Although it is simpler and easier to think and understand in distinct and separate categories in certain areas of life, when it comes to the life of the spirit this becomes inadequate and problematic. Instead, the spiritual life unfolds in a landscape of grays rather than the black and white of clarity and certainty. And thus the church is not simply divided into saints and sinners, the holy and the reprobate, but represents a vast cross-section in which some are saints and others are reprobates, but many (if not most) can be found somewhere between, patiently struggling towards holiness. And because we are still inching forward on the path to full union with Christ, we are remain a combination of holiness and sinfulness, even as we try to overcome the latter.
This is no less true in relation to this great Feast of Feasts in which we celebrate Christ’s Resurrection and his victory over death and the grave. As I pointed out on Thursday, each Christian is called through baptism to imitate Christ by dying with him, being buried with him, and rising with him in glory. And whereas these were distinct and separate events in the saving work of Christ, there is a sense in which our dying, being buried, and rising to new life are present and simultaneous realities that, ideally, are operative at every moment. Saint Paul captures some of this dynamic in his observation that although our outer self is wasting away, our inner self is being renewed day by day. This is similar to asserting that for us dying and rising are not simply consecutive events with one completely distinct from the other.
Yes, we will certainly die physically and then through faith in Christ be raised to Eternal Life. However, if we are seriously engaged in our spiritual lives we are, even now, being resurrected while simultaneously dying—both physically and spiritually. Physically because we are all slowly dying; spiritually, because we are dying to all that does not lead us to God. And although the resurrection of the body is central to our faith in the resurrection, the resurrection encompasses both the body and the soul—with the latter being able to share in this great mystery even in this present life. Indeed, even the body begins to foreshadow its future glory in certain saintly Christians whose very bodies—like the face of Moses—begin radiating the glory of God.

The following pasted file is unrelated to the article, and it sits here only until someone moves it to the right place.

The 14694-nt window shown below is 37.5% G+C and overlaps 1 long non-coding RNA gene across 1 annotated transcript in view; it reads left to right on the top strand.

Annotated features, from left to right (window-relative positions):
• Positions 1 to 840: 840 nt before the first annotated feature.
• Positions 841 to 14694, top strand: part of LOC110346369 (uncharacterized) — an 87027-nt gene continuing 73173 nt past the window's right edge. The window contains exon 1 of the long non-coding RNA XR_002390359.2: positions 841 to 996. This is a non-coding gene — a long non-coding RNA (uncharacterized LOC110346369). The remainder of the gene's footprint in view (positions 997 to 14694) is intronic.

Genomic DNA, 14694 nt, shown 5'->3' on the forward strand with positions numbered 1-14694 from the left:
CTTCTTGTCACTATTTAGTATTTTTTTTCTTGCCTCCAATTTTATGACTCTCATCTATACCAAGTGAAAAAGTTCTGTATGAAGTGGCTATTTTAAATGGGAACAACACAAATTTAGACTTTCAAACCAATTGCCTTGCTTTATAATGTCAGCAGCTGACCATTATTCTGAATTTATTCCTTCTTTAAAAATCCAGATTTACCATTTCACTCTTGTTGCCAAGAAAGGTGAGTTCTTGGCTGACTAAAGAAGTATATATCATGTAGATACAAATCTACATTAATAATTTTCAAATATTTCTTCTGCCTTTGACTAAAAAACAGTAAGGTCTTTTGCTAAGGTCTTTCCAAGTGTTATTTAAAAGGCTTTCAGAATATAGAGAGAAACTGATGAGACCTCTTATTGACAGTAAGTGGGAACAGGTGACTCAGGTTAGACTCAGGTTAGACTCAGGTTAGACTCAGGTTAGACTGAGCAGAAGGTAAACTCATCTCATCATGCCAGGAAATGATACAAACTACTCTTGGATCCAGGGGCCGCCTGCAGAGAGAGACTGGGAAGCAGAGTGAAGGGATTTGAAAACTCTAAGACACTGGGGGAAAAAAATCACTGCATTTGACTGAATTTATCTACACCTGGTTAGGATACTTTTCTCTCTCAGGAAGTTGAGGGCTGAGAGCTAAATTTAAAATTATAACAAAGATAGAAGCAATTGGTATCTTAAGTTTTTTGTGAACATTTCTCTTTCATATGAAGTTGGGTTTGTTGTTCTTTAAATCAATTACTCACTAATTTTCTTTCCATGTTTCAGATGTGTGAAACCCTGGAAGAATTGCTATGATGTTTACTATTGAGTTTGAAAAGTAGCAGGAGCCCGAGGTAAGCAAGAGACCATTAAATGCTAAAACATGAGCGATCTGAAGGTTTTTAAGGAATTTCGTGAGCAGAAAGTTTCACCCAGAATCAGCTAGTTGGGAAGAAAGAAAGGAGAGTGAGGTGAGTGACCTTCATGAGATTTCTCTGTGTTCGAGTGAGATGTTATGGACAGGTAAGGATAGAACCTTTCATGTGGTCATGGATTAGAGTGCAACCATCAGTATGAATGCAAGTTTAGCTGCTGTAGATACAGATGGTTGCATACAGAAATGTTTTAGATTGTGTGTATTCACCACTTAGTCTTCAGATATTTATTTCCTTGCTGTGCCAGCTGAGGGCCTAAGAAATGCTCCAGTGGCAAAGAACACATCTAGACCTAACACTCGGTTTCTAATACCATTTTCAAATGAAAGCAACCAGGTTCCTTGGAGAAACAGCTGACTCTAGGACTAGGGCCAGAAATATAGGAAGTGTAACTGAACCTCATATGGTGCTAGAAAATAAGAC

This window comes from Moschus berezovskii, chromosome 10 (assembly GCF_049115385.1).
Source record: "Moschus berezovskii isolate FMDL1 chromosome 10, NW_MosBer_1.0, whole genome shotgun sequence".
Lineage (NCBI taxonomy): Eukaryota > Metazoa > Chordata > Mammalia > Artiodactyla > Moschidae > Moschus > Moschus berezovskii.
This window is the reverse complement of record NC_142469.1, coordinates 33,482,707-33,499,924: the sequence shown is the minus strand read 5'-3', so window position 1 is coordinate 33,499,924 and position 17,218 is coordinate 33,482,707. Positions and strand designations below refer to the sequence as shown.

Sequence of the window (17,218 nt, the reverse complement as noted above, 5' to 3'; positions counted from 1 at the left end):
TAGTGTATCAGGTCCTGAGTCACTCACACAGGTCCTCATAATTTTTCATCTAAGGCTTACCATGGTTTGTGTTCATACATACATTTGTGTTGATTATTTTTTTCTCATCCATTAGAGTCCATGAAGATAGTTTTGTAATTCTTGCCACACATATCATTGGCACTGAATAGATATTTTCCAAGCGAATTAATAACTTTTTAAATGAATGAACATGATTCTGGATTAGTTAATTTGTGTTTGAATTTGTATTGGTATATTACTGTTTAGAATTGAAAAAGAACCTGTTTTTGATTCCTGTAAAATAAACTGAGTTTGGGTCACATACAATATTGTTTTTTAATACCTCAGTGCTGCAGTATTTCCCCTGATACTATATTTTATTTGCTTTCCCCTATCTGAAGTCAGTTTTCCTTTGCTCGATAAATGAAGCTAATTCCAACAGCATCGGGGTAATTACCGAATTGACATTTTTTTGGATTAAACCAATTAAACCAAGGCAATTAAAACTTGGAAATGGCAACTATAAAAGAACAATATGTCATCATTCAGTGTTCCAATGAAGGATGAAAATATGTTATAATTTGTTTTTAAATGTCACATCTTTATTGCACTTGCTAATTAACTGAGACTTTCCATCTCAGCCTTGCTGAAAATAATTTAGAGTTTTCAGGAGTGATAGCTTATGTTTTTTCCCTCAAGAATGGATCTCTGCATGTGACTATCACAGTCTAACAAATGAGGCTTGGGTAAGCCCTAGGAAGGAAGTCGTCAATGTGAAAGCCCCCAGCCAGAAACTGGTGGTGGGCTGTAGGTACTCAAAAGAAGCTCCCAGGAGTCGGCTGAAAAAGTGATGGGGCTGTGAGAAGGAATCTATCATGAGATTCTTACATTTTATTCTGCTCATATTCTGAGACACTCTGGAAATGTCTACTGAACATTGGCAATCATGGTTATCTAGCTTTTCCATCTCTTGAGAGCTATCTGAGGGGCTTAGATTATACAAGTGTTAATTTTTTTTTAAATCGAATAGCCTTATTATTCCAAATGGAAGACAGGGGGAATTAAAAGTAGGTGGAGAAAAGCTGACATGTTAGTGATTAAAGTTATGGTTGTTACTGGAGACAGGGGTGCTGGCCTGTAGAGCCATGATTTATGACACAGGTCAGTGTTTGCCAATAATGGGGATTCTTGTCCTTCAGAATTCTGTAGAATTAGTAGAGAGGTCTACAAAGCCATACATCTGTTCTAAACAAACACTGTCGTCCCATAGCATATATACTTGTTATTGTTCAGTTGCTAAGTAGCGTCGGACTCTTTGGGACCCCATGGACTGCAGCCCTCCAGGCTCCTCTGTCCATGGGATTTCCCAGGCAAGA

And thus today’s feast is not some future pledge that we will only begin to experience when we pass from this life. Instead, this great mystery is, even now, accomplishing its transforming work in the depths of our hearts if we but persevere in opening our hearts to its infinite power. And to the degree that we do persevere in this effort our Risen and Glorified Lord calls out to us in those immortal words of Isaiah: O afflicted one, storm-battered and unconsoled, I lay your pavements in carnelians, and your foundations in sapphires; I will make your battlements of rubies, your gates of carbuncles, and all your walls of precious stones. In justice shall you be established, far from the fear of oppression, where destruction cannot come near you. And so in wishing you all a very blessed and joyous Easter I pray that you will hear Jesus speak these same consoling and transforming words in the depths of your hearts so that you may come to share in the glory and splendor of our Risen and Glorified Savior and in that sharing find eternal life, joy, and unending peace.